Just two weeks in, Minnesota may already have its line situation straight

Last weekend, 10 different Gophers forwards registered points.

Chris Lempesis

Coming off a loss to Alaska-Fairbanks in its regular season opener, the line chart for Minnesota’s men’s hockey team had a different look for game two of the series.

The seventh-ranked Gophers have kept the line chart very similar in the three games since then and the team is undefeated in those contests, going 2-0-1.

“(We kept the lines the same) just to see if we can develop some continuity,” coach Don Lucia said.

Minnesota certainly had that balance in last weekend’s sweep over Minnesota State-Mankato. All four lines rolled out by the Gophers contributed offensively, both in points and quality scoring chances.

Minnesota had 13 forwards see the ice in the series, with 10 of them denting the scoring column with either points or assists.

Senior forward Andy Sertich said he was surprised by the fact that all four line combinations have gelled this quickly.

“Usually we’re changing lines up a lot during the start of the season,” Sertich said. “But I think we’ve found something pretty good right here.”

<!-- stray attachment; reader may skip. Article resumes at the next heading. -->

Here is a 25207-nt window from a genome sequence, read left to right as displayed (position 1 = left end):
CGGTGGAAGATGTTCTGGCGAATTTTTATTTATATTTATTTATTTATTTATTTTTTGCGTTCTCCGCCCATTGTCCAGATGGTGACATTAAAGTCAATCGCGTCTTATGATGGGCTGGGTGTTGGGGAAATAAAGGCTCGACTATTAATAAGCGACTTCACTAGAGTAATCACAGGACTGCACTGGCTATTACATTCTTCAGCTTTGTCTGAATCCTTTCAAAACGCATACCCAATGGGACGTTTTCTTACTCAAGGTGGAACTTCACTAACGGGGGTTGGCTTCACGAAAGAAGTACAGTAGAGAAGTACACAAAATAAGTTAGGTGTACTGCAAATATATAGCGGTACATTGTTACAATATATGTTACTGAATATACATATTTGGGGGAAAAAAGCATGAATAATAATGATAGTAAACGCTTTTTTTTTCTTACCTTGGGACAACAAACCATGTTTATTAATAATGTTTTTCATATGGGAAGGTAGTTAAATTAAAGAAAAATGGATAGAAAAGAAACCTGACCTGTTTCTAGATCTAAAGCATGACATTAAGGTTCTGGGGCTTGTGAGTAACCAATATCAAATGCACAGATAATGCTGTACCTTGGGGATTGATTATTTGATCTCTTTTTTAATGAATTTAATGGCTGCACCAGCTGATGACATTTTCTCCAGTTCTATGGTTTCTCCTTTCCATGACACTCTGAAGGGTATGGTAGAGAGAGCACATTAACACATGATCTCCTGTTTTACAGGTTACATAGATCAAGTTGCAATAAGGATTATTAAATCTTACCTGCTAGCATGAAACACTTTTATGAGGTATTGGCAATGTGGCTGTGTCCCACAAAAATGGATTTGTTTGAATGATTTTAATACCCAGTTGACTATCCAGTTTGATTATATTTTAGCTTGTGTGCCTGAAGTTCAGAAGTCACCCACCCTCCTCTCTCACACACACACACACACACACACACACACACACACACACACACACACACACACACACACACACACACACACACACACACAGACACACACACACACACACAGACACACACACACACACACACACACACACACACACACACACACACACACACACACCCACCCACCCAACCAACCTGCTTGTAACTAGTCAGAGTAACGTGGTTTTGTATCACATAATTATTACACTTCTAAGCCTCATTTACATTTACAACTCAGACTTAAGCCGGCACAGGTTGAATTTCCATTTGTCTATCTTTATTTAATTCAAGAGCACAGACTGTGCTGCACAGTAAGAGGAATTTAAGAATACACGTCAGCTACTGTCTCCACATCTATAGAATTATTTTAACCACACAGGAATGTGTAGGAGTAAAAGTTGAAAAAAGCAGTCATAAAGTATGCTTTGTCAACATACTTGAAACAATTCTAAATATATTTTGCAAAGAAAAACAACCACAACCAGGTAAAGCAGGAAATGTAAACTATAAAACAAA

The line Sertich has been on for the most part this season – which also consists of senior

Gino Guyer and sophomore Kris Chucko – has been the top point-producing line for the Gophers this season (four goals, seven assists for 11 points).

Lucia said he wasn’t pleased with any one group in particular; he was more pleased with the overall balance.

But he also said that, despite the balanced scoring and early strong showings, the groupings are far from set in stone at this early juncture.

“It’s always subject to change,” he said. “Obviously when (forward) Danny Irmen (out 3-4 more weeks with a broken finger) comes back in the lineup, that’s gonna move some people around.”

Sertich said that, while he understands positives can come out of juggling lines around, he prefers to find a place on a line early on and stick with it.

“I think you gain confidence in your linemates by doing that,” he said. “Also, it gives you an opportunity to try different things during games and during practice instead of being switched up a lot.”

Sophomore forward Mike Howe said he didn’t particularly feel one way or the other as far as staying on a line or continuing to move around.

Some might think setting lines would be an easy task when you have a team as talented as the Gophers. Such is not the case, according to Lucia; well, at least early on.

“You’re still learning what people can or can’t do and getting a feel for the personnel,” he said. “As far as the returning guys that made a step or the new guys, you know, what do they bring to the table?

“Everyday we learn a little bit more about what the young guys can do.”

And as long as Minnesota continues to learn more about its talent – and put it in the right combinations – more success might not be too far behind.